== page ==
Littler COVID-19 Survey Reveals Top Employer Concerns and Workplace Implications

Littler COVID-19 Survey Reveals Top Employer Concerns and Workplace Implications 2
Littler COVID-19 Survey Reveals Top Employer Concerns and Workplace Implications 3

Powered by LawFuel (March 30, 2020) – Littler, the world’s largest employment and labor law practice representing management, has released the results of its COVID-19 Flash Survey Report. The survey, completed by more than 900 employers based in North America and with operations around the world, gauged their key concerns and actions in response to the pandemic.

The results reveal employers navigating far-ranging and thorny issues – from dealing with operational considerations related to closures and staffing shortages to keeping employees safe and managing morale to making tough decisions related to compensation and providing leave to those unable to work.

“COVID-19 has created a host of challenges for employers while accelerating fundamental shifts already underway in the workplace,” said Alka Ramchandani-Raj, a leader of Littler’s COVID-19 Task Force. “As the pandemic’s many lasting implications only begin to emerge, it’s encouraging that employers are moving quickly to take a range of actions in response to this rapidly evolving situation.”

Leave and Sick Pay

Nearly nine out of 10 respondents (89 percent) are concerned about determining whether to pay employees during absences related to the coronavirus. Further, 85 percent reported adjusting their sick leave policies or providing additional paid time off, or were considering taking these actions. A common theme expressed by respondents related to how to handle employees who cannot perform their jobs remotely and those who must care for children out of school or others who are sick.

“Companies already facing a patchwork of employee leave laws must now also comply with requirements to provide additional paid leave from measures passed in response to the pandemic. And many companies are implementing new policies and benefits to support employees during this difficult time,” said Melissa Peters, a leader of Littler’s COVID-19 Task Force. “The current regulatory environment and the novel nature of this virus give rise to several complex and nuanced questions about how to manage leaves of absence entitlements triggered by COVID-19.”

Employee Safety and Morale

The majority of respondents (93 percent) are worried about ensuring that workplace conditions and policies comply with applicable safety and health regulations. The most common steps taken in response were communicating hygiene practices and prevention measures (98 percent), restricting travel (83 percent) and canceling meetings (78 percent). Several survey respondents also said they were grappling with how to address employee anxiety and how to find the right balance in responding appropriately without panicking employees.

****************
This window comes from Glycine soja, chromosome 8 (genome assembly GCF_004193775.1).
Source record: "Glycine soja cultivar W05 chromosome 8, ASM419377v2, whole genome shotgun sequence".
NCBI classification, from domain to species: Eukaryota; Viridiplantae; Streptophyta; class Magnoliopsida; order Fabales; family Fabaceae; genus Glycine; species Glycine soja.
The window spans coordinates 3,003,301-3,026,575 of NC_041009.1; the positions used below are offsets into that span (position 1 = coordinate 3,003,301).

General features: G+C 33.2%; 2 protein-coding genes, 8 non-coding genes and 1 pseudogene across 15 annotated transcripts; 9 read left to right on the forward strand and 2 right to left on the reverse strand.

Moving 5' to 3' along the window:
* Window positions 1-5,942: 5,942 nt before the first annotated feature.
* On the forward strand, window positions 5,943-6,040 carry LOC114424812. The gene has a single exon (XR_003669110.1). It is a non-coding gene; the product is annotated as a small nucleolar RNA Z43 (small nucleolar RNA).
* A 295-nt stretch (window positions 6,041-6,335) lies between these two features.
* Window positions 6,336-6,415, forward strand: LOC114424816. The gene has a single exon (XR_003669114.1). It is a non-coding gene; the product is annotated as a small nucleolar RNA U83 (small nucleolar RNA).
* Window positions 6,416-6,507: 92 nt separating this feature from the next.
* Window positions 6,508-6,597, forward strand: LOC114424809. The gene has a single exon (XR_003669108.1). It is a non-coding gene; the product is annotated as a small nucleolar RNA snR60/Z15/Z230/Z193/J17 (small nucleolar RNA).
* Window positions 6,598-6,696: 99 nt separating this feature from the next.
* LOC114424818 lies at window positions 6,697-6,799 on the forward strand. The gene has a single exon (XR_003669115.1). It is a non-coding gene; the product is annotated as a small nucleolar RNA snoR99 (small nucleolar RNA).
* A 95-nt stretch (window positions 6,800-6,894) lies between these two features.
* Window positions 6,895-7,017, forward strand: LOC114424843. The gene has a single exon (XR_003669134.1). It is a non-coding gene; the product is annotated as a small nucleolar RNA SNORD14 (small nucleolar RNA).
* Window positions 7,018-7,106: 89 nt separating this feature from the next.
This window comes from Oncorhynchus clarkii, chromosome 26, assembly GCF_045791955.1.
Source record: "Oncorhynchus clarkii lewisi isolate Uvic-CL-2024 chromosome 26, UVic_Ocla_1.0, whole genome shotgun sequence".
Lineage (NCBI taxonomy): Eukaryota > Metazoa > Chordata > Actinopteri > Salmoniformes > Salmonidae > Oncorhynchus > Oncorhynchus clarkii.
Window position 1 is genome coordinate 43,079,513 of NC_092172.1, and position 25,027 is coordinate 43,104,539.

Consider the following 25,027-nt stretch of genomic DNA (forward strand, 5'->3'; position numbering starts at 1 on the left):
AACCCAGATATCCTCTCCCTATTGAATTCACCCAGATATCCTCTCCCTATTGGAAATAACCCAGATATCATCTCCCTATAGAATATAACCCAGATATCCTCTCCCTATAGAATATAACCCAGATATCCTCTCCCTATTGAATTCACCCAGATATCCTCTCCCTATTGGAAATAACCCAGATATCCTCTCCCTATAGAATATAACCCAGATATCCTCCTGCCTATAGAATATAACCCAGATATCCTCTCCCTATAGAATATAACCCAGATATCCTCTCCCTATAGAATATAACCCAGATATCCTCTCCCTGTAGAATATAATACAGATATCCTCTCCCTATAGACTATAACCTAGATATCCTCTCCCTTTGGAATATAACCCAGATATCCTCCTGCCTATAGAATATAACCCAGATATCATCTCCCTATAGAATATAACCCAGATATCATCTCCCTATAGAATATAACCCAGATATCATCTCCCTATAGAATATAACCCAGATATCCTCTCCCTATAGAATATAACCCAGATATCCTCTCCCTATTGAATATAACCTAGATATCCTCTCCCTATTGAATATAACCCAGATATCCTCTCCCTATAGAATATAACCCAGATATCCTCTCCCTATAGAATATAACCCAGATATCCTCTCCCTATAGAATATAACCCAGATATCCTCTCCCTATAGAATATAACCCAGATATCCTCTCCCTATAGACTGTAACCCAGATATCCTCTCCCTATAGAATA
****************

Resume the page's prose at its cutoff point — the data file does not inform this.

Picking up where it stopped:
“Even before officials were starting to recommend stricter social distancing measures and states were beginning to institute stay-at-home orders, our survey respondents were taking several steps to keep their employees safe,” said Brad Hammock, co-chair of Littler’s Workplace Safety & Health Practice Group and a leader of the firm’s COVID-19 Task Force. “At the same time, with the workplace a defining part of many individuals’ lives, managing employee morale and mental health, as well as providing resources and support to help them cope, is understandably top of mind with employers.”

Additional Concerns and Actions Taken

  • The need to temporarily close offices, factories or stores if an employee or customer tests positive for the virus ranked as the top worry among respondents with 96 percent expressing concern.
  • Only 5 percent reported that their companies had implemented furloughs or short-term layoffs and another 43 percent were considering it. However, many U.S.-based respondents took the survey in mid-March before record-high unemployment claims were reported by the U.S. Department of Labor.
  • Most respondents (83 percent) noted concern about inadvertently discriminating against members of a protected class or giving rise to discrimination claims in their COVID-19 response. However, avoiding discrimination against employees ranked lowest among employers’ concerns, with 17 percent reporting not being concerned at all.

The Littler COVID-19 Flash Survey Report was completed by 912 respondents, mainly HR professionals (54 percent) and in-house counsel (38 percent), between March 12 and March 25. Companies represented were of a variety of sizes and nearly all (98 percent) operate in the U.S., with a fair portion also operating in Canada (26 percent), Europe (26 percent), Asia (20 percent) and Mexico (16 percent), among other regions.

About Littler

With more than 1,500 labor and employment attorneys in offices around the world, Littler provides workplace solutions that are local, everywhere. Our diverse team and proprietary technology foster a culture that celebrates original thinking, delivering groundbreaking innovation that prepares employers for what’s happening today, and what’s likely to happen tomorrow. For more information, visit www.littler.com.

Scroll to Top